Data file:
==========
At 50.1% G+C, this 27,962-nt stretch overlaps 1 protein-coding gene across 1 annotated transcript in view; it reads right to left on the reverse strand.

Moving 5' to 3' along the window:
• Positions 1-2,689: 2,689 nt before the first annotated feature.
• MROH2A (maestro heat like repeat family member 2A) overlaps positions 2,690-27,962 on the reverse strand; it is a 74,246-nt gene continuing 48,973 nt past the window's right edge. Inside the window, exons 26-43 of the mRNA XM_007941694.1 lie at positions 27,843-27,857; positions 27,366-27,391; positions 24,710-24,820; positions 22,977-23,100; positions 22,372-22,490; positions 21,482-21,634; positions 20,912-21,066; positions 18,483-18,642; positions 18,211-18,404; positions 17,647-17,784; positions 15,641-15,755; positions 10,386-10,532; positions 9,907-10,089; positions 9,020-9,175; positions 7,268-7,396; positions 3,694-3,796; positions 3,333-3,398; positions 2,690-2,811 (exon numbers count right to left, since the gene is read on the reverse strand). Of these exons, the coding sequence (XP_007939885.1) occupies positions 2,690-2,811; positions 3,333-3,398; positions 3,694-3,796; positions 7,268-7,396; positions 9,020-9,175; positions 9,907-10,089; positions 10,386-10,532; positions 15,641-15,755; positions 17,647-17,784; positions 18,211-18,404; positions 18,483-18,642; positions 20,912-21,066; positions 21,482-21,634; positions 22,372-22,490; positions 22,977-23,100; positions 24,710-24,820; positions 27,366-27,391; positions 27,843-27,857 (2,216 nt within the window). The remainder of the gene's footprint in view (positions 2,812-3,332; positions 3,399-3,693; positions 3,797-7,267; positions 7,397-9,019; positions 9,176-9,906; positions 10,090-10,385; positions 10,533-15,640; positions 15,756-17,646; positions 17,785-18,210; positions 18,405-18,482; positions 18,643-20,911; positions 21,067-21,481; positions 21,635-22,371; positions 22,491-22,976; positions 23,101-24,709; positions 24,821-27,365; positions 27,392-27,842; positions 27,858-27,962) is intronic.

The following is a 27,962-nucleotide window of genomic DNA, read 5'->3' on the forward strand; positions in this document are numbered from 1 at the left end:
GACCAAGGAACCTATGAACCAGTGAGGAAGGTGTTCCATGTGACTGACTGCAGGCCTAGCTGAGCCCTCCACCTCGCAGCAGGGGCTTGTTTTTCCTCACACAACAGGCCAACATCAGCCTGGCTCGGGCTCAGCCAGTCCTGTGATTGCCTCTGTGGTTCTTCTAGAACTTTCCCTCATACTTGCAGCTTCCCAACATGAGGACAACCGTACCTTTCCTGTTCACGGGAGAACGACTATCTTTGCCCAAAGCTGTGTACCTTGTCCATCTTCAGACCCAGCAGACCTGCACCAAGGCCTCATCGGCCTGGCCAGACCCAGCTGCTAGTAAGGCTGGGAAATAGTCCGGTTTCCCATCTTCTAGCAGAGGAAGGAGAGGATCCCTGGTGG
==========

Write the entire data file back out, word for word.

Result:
At 50.1% G+C, this 27,962-nt stretch overlaps 1 protein-coding gene across 1 annotated transcript in view; it reads right to left on the reverse strand.

Moving 5' to 3' along the window:
• Positions 1-2,689: 2,689 nt before the first annotated feature.
• MROH2A (maestro heat like repeat family member 2A) overlaps positions 2,690-27,962 on the reverse strand; it is a 74,246-nt gene continuing 48,973 nt past the window's right edge. Inside the window, exons 26-43 of the mRNA XM_007941694.1 lie at positions 27,843-27,857; positions 27,366-27,391; positions 24,710-24,820; positions 22,977-23,100; positions 22,372-22,490; positions 21,482-21,634; positions 20,912-21,066; positions 18,483-18,642; positions 18,211-18,404; positions 17,647-17,784; positions 15,641-15,755; positions 10,386-10,532; positions 9,907-10,089; positions 9,020-9,175; positions 7,268-7,396; positions 3,694-3,796; positions 3,333-3,398; positions 2,690-2,811 (exon numbers count right to left, since the gene is read on the reverse strand). Of these exons, the coding sequence (XP_007939885.1) occupies positions 2,690-2,811; positions 3,333-3,398; positions 3,694-3,796; positions 7,268-7,396; positions 9,020-9,175; positions 9,907-10,089; positions 10,386-10,532; positions 15,641-15,755; positions 17,647-17,784; positions 18,211-18,404; positions 18,483-18,642; positions 20,912-21,066; positions 21,482-21,634; positions 22,372-22,490; positions 22,977-23,100; positions 24,710-24,820; positions 27,366-27,391; positions 27,843-27,857 (2,216 nt within the window). The remainder of the gene's footprint in view (positions 2,812-3,332; positions 3,399-3,693; positions 3,797-7,267; positions 7,397-9,019; positions 9,176-9,906; positions 10,090-10,385; positions 10,533-15,640; positions 15,756-17,646; positions 17,785-18,210; positions 18,405-18,482; positions 18,643-20,911; positions 21,067-21,481; positions 21,635-22,371; positions 22,491-22,976; positions 23,101-24,709; positions 24,821-27,365; positions 27,392-27,842; positions 27,858-27,962) is intronic.

The following is a 27,962-nucleotide window of genomic DNA, read 5'->3' on the forward strand; positions in this document are numbered from 1 at the left end:
GACCAAGGAACCTATGAACCAGTGAGGAAGGTGTTCCATGTGACTGACTGCAGGCCTAGCTGAGCCCTCCACCTCGCAGCAGGGGCTTGTTTTTCCTCACACAACAGGCCAACATCAGCCTGGCTCGGGCTCAGCCAGTCCTGTGATTGCCTCTGTGGTTCTTCTAGAACTTTCCCTCATACTTGCAGCTTCCCAACATGAGGACAACCGTACCTTTCCTGTTCACGGGAGAACGACTATCTTTGCCCAAAGCTGTGTACCTTGTCCATCTTCAGACCCAGCAGACCTGCACCAAGGCCTCATCGGCCTGGCCAGACCCAGCTGCTAGTAAGGCTGGGAAATAGTCCGGTTTCCCATCTTCTAGCAGAGGAAGGAGAGGATCCCTGGTGG